Not long ago, saying the word Iran was enough to send Western businessmen running for cover.
But events last weekend — when a package ofnuclear-related sanctions against the country were lifted — changed everything and Iran’s market potential is travelling through boardrooms quicker than lightning.
Its population now stands at more than 75 million, the largest in the Middle East and North Africa, with the exception of Egypt.
For months, bold executives have been hot-footing it to Tehran to make inquiries about setting up companies and offices to kickstart and expand trade.
Strike up a conversation with them and before long you hear expressions such as “first-mover advantage” and “untapped market”.
After years of tough United Nations sanctions, on areas such as banking, steel, shipping and aviation, the needs of the Islamic Republic are extensive and global companies are hoping to cash in on the expected trade boom.
And it is not just about pumping more oil.
“Iran is the market of the future. To put it in context, after 1989 when communism dissolved, did anyone really think it wasn’t worth entering Russia?” asked a European executive of a global pharmaceuticals company, which has maintained some trade with Iran under license from the US Treasury’s Office of Foreign Assets Control.
With the main sanctions gone, the executive, who requested anonymity, is frantically conferencing daily with his legal team looking at all the options for establishing a Tehran office.
“Iran is a major focus for our company and in a few years it should be the biggest market in the region by far,” he said.
‘Everyone who is waking up to Iran now is waking up late’
The announcements have already started, with German auto manufacturer Daimler revealing that it has reached agreements with two Iranian companies to establish a joint venture for the production of Mercedes-Benz trucks and power-train components and the creation of a sales company in Tehran.
There is a “huge demand for commercial vehicles, especially trucks,” head of Daimler’s truck and bus business Wolfgang Bernhard said.
If all goes well, its first trucks could be available in Iran by the end of the year.
Such demand also exists for commercial aircraft.
Having been banned from purchasing new passenger planes for decades, Iran’s fleet is in need of a complete overhaul.
Officials have said there is a need for the purchase of 400 planes over the coming years.
Not surprisingly, European aircraft manufacturer Airbus is about to supply 114 planes to state carrier Iran Air as part of plans to rejuvenate its business.
With major international companies aiming to follow Daimler and Airbus, the coming weeks and months will bring big announcements.
But the positive effects of sanctions relief may take time to turn into economic benefits for ordinary Iranians, warn some local executives who are also readying themselves for new opportunities.
“Right now, it’s all about engagement and assessment. There’s no boom yet but every day will look better than the day before,” said a member of a family business who spends his time between Tehran and London, and who is involved in negotiations to bring heavy equipment from Europe into Iran.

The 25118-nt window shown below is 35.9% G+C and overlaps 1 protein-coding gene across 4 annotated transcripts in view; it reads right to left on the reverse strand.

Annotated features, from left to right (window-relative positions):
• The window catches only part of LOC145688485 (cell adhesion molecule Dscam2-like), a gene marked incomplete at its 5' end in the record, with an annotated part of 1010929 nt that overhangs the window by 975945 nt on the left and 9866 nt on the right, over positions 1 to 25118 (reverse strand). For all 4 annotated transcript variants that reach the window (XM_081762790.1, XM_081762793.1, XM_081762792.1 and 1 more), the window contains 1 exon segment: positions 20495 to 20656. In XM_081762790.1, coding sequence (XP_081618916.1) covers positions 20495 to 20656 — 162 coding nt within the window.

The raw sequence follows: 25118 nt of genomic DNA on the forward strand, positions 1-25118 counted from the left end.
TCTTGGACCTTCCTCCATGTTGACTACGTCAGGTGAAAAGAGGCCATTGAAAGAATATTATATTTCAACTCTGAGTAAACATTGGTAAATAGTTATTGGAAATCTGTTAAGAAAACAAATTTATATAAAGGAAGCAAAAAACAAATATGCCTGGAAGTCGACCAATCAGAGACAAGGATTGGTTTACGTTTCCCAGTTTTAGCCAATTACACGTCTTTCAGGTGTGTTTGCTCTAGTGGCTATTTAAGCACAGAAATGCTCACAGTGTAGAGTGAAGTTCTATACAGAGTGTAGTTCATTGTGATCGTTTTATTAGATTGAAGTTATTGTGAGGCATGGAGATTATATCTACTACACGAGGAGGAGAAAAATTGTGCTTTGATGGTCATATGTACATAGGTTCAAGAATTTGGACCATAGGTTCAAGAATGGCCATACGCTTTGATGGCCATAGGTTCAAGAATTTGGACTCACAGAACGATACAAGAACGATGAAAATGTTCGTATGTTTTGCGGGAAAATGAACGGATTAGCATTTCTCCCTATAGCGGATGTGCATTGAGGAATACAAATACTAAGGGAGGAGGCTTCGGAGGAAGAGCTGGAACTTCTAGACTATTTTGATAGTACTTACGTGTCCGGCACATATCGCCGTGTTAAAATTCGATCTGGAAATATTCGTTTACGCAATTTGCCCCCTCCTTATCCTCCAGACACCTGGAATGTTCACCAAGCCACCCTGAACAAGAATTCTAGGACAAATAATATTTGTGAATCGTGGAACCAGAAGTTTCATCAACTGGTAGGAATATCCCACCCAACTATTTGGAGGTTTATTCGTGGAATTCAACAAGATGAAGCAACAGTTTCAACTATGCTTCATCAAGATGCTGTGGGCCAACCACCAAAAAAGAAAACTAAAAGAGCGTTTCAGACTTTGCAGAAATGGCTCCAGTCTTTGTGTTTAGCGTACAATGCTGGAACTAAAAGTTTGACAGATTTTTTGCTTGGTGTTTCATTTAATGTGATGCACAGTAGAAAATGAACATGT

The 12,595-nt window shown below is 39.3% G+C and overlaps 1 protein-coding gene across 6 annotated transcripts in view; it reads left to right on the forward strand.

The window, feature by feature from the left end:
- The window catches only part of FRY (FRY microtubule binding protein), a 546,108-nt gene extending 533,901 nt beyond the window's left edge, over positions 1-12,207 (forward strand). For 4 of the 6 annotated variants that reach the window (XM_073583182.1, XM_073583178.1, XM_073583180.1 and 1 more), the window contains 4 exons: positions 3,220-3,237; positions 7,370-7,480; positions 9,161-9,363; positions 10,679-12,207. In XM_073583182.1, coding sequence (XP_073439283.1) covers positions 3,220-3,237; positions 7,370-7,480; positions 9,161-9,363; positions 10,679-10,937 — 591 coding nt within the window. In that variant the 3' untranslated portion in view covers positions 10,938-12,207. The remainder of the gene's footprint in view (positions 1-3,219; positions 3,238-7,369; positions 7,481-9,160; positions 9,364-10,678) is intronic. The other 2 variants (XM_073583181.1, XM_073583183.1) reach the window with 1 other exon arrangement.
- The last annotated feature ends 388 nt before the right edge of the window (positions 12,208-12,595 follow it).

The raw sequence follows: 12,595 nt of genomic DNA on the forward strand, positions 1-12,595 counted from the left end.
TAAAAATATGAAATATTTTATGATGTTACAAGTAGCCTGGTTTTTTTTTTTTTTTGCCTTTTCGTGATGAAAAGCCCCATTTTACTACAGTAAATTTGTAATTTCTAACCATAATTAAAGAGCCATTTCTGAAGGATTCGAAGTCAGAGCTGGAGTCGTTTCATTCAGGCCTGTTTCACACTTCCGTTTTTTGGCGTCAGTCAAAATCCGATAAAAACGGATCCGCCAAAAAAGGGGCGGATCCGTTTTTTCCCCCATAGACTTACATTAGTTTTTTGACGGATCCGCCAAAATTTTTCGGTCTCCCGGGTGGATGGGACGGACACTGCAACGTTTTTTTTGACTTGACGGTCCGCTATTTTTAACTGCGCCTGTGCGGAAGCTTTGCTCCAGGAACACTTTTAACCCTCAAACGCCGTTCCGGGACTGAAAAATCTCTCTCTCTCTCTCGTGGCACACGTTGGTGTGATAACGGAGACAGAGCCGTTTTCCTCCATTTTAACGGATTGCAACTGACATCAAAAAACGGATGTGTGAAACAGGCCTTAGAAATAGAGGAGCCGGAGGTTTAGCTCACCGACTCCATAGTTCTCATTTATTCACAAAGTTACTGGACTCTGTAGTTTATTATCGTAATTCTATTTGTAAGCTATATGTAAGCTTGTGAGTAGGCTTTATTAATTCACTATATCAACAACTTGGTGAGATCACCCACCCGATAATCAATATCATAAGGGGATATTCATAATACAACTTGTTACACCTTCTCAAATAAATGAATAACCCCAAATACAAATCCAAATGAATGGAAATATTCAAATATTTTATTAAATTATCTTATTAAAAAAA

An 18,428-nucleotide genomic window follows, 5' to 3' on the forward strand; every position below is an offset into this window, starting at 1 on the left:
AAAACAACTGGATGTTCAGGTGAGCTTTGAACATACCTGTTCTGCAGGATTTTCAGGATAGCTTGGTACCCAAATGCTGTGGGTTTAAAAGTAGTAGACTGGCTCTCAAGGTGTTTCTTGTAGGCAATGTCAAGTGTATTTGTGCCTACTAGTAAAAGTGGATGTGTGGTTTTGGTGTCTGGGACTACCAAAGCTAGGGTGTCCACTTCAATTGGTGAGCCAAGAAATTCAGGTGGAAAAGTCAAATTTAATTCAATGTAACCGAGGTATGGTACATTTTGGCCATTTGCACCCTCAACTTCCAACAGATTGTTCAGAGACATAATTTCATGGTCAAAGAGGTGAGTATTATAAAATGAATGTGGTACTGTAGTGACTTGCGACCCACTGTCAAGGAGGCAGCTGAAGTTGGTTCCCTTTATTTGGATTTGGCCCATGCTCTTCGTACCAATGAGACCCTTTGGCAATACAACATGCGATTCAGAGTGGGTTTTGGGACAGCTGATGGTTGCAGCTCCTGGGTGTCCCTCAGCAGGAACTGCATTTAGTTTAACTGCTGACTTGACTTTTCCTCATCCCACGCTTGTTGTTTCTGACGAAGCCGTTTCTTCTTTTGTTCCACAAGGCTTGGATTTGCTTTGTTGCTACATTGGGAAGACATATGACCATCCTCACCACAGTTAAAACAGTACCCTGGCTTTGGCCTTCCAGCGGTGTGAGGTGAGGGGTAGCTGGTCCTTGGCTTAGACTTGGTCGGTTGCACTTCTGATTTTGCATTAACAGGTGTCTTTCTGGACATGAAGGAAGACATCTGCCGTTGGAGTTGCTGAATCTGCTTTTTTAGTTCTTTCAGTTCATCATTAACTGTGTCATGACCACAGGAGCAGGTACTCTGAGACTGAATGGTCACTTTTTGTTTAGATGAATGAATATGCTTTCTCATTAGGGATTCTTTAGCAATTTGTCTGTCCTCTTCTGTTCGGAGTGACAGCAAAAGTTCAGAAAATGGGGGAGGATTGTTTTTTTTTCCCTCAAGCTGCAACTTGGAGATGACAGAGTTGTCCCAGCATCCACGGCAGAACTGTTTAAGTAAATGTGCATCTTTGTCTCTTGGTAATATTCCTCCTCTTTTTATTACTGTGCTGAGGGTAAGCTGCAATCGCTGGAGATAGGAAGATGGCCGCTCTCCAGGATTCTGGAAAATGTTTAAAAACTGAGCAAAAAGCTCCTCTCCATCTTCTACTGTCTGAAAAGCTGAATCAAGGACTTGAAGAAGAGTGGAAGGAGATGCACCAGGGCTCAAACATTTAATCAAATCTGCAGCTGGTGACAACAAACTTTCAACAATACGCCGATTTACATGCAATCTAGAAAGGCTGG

He believed that Iran would be posting strong growth of up to 5 per cent annually as investment snowballs by the end of 2016.
“Everyone who is waking up to Iran now is waking up late,” he said.
‘Rouhani has an impossible job. Iran is a mess’
For Iran, relief from the sanctions imposed in response to its rogue nuclear program gives it the chance to breathe fresh life into an economy that also suffered from serious mismanagement under former president Mahmoud Ahmadinejad.
As a result, many hundreds of thousands of Iranians lost their jobs as investment dried up and businesses folded under the trade restrictions imposed in late 2011 and early 2012.
What followed was a collapse of Iran’s currency and inflation that spiralled to more than 40 per cent, bringing desperate times to a country that has long enjoyed considerable wealth through its natural resources, strong manufacturing and well-educated population.
Elected by a landslide in 2013, President Hassan Rouhani vowed to reconnect Iran to the international community and bring employment and prosperity.
Two-and-a-half years on, he has accomplished what many thought was impossible by leading the Islamic Republic to a historic nuclear agreement and subsequent sanctions relief.
Now the hard work of rebuilding the whole country is underway.
“Today is just the start for an innocent person who was kept chained unjustly by the hands and feet for 12 years,” Mr Rouhani told a conference in Tehran two days after the announcement in Vienna that the sanctions had been lifted.
“Today our main problem is unemployment and recession, the lack of a booming economy and many structural and economic deficiencies.”
While Mr Rouhani’s government has stabilised the economy, the slump in oil prices from over $100 a barrel to under $30 has unleashed havoc on the national budget, forcing cuts that have brought Iran back to the edge of recession.
At the end of last year, unemployment crept up to 10.7 per cent, according to official figures. Independent economists said the figure is nearer 20 per cent.
The financial fissures created within Iranian society over the last few years will take a long time to fix.
“Rouhani has an impossible job. Iran is a mess,” said an Iranian expatriate based in Dubai who is helping businesses to invest in his country.
“This isn’t just about trade. We need to look back and feel proud of what we’ve done. That means we need to concentrate on creating jobs and building a future.”